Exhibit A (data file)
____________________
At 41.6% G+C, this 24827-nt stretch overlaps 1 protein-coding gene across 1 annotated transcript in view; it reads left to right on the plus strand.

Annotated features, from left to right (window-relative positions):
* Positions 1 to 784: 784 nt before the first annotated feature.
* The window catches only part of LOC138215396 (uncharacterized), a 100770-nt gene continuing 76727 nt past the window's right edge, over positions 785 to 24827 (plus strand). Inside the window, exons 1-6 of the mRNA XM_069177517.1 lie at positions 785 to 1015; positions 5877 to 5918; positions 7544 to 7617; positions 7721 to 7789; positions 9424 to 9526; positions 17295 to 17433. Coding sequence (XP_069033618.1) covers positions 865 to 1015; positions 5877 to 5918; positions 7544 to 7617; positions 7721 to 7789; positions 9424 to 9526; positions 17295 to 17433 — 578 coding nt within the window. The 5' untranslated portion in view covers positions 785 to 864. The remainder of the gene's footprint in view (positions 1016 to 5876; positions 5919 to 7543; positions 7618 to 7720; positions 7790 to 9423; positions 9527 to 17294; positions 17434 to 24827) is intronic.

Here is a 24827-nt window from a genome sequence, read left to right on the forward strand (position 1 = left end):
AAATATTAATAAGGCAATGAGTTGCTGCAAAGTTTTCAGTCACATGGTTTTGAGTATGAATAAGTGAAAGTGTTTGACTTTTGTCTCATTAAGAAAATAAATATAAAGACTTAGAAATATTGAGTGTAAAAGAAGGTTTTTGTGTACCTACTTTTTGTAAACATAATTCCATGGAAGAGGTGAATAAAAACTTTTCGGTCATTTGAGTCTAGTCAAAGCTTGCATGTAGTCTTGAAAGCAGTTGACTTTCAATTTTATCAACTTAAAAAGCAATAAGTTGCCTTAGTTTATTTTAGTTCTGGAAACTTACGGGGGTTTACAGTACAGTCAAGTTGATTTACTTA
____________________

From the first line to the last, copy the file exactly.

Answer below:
At 41.6% G+C, this 24827-nt stretch overlaps 1 protein-coding gene across 1 annotated transcript in view; it reads left to right on the plus strand.

Annotated features, from left to right (window-relative positions):
* Positions 1 to 784: 784 nt before the first annotated feature.
* The window catches only part of LOC138215396 (uncharacterized), a 100770-nt gene continuing 76727 nt past the window's right edge, over positions 785 to 24827 (plus strand). Inside the window, exons 1-6 of the mRNA XM_069177517.1 lie at positions 785 to 1015; positions 5877 to 5918; positions 7544 to 7617; positions 7721 to 7789; positions 9424 to 9526; positions 17295 to 17433. Coding sequence (XP_069033618.1) covers positions 865 to 1015; positions 5877 to 5918; positions 7544 to 7617; positions 7721 to 7789; positions 9424 to 9526; positions 17295 to 17433 — 578 coding nt within the window. The 5' untranslated portion in view covers positions 785 to 864. The remainder of the gene's footprint in view (positions 1016 to 5876; positions 5919 to 7543; positions 7618 to 7720; positions 7790 to 9423; positions 9527 to 17294; positions 17434 to 24827) is intronic.

Here is a 24827-nt window from a genome sequence, read left to right on the forward strand (position 1 = left end):
AAATATTAATAAGGCAATGAGTTGCTGCAAAGTTTTCAGTCACATGGTTTTGAGTATGAATAAGTGAAAGTGTTTGACTTTTGTCTCATTAAGAAAATAAATATAAAGACTTAGAAATATTGAGTGTAAAAGAAGGTTTTTGTGTACCTACTTTTTGTAAACATAATTCCATGGAAGAGGTGAATAAAAACTTTTCGGTCATTTGAGTCTAGTCAAAGCTTGCATGTAGTCTTGAAAGCAGTTGACTTTCAATTTTATCAACTTAAAAAGCAATAAGTTGCCTTAGTTTATTTTAGTTCTGGAAACTTACGGGGGTTTACAGTACAGTCAAGTTGATTTACTTA